Friday, April 16, 2010

Washington Post Rewards Bigotry.

Consider this:

I would much prefer to export homosexuals from the United States than to import them into the United States because we believe homosexuality is destructive to society.

And this:

MATTHEWS: I’m just asking you, should we outlaw gay behavior?

SPRIGG: I think that the Supreme Court decision in Lawrence v. Texas, which overturned the sodomy laws in this country, was wrongly decided. I think there would be a place for criminal sanctions against homosexual behavior.

MATTHEWS: So we should outlaw gay behavior.


That's Peter Sprigg of Family Research Council. In a just world, Sprigg's demand for the deportation and imprisonment of gays would render him toxic to any media outlet not owned by Andrew Breitbart.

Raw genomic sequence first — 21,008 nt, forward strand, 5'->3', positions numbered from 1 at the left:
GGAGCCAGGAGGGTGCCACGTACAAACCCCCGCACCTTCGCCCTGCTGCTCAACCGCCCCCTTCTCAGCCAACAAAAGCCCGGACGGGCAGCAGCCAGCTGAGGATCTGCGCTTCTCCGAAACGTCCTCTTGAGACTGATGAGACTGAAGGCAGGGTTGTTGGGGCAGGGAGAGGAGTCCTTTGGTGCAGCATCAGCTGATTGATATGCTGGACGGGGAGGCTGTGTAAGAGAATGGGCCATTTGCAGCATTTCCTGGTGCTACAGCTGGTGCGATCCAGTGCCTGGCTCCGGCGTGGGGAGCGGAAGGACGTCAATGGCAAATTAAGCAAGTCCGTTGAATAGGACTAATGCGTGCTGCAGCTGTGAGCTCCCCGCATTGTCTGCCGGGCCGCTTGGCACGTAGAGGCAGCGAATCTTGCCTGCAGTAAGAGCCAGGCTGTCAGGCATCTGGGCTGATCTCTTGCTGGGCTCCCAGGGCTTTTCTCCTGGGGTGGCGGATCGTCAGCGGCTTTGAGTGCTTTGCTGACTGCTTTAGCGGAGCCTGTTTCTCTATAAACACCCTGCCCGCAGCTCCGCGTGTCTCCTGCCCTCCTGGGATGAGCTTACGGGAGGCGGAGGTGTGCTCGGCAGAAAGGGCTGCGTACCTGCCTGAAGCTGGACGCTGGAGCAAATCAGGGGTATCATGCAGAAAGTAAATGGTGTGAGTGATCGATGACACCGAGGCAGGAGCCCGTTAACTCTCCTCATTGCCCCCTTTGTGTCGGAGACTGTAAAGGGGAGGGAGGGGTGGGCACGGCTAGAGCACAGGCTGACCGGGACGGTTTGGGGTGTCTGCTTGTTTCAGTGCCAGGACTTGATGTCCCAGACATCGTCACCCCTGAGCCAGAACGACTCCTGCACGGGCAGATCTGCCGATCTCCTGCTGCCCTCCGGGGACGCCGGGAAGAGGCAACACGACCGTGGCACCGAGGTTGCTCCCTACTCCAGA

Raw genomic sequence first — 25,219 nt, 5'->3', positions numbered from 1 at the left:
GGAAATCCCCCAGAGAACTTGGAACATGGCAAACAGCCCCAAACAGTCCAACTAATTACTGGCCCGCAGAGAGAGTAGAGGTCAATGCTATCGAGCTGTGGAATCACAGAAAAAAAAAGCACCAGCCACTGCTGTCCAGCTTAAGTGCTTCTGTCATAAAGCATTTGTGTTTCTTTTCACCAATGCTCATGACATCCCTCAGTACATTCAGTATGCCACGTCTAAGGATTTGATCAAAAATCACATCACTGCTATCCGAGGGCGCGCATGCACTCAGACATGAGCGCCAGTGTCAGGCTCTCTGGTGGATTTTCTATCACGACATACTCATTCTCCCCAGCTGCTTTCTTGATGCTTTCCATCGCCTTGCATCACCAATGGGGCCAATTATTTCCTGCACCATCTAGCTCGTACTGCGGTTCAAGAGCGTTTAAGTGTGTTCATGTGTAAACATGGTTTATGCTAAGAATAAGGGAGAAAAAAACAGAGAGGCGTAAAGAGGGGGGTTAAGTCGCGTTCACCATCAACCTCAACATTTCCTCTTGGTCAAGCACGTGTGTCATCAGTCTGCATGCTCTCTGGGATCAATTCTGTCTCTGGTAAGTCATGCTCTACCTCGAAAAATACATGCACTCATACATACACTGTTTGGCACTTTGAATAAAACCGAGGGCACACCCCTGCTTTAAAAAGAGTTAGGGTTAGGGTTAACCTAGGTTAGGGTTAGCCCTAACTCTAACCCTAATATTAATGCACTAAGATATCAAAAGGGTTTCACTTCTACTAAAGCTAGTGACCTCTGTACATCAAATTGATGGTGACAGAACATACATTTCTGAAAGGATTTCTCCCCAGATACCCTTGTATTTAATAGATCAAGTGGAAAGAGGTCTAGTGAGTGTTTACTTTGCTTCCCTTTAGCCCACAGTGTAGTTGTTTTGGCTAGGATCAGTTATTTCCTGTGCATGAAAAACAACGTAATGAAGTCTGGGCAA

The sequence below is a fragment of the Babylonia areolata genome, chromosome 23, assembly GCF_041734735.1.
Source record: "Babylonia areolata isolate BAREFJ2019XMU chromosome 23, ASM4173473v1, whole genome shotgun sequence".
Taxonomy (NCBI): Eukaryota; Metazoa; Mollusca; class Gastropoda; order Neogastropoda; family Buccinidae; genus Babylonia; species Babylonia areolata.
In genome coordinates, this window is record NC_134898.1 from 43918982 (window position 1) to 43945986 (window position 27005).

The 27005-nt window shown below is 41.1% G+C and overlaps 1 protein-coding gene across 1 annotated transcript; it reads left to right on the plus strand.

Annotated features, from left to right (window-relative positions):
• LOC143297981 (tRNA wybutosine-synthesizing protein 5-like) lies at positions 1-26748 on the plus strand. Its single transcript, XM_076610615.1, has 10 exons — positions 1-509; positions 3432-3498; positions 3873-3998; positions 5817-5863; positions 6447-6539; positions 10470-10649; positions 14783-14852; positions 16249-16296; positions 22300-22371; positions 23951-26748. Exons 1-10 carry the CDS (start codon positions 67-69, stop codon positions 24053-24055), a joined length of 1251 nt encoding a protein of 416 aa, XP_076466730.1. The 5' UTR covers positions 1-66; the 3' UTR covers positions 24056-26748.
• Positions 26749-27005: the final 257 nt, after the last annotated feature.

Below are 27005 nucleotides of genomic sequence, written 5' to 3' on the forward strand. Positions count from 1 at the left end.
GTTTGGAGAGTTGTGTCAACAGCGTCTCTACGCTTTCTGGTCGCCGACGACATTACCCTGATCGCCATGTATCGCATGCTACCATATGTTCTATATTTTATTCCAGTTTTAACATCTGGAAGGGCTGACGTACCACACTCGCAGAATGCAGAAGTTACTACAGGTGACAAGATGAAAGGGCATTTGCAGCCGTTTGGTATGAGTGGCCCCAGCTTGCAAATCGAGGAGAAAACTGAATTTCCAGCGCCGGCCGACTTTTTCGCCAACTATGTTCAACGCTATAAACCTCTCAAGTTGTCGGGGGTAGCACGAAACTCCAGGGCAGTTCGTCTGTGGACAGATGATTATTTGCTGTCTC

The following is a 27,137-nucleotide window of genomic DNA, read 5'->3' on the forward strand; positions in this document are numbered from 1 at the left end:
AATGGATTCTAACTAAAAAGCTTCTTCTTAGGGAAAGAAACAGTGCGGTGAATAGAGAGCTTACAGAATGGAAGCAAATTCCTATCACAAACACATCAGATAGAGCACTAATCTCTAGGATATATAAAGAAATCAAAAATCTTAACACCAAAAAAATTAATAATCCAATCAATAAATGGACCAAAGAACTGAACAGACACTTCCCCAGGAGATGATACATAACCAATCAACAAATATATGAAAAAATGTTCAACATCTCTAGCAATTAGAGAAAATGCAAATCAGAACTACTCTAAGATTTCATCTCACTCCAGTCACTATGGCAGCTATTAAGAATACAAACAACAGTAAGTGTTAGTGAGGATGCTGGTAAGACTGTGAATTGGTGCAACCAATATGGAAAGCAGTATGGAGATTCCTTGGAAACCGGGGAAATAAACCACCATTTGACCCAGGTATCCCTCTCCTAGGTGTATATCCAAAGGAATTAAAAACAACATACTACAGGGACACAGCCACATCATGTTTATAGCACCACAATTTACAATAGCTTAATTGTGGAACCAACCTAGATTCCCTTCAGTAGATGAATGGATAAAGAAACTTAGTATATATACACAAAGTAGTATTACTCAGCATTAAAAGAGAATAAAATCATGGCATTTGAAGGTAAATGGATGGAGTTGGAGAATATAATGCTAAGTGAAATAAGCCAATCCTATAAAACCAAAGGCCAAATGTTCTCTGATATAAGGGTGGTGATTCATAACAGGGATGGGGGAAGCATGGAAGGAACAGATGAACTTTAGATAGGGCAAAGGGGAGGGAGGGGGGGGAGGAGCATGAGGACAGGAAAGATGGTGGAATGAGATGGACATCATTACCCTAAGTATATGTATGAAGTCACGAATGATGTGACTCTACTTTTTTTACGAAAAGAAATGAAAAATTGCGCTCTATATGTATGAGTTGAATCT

The Washington Post, of course, gave Sprigg a platform for a Q&A. He may not change any minds, but I'm sure the FRC is tickled by this sort of free publicity:

Washington, D.C.: I have visited friends and family in the hospital many times and have never been asked to prove that I am a family member. Is this a real problem? Or does the president have other ulterior motives here?

Peter Sprigg: You have hit on a key point. To hear the advocates of same-sex "marriage" talk, you would think that hospitals are surrounded by airport-level security and require 4 forms of ID for someone to visit. Anyone who regularly visits hospitals knows this is untrue--for the most part, you just walk in. There may be exceptions (intensive care, for example), but this "problem" has been greatly exaggerated in order to generate an emotional reaction that will increase support for same-sex "marriage." For the most part, the President's memo is a solution in search of a problem.

I do hope The Post is pleased by Sprigg's use of scare quotes around marriage and problem. Terribly classy.

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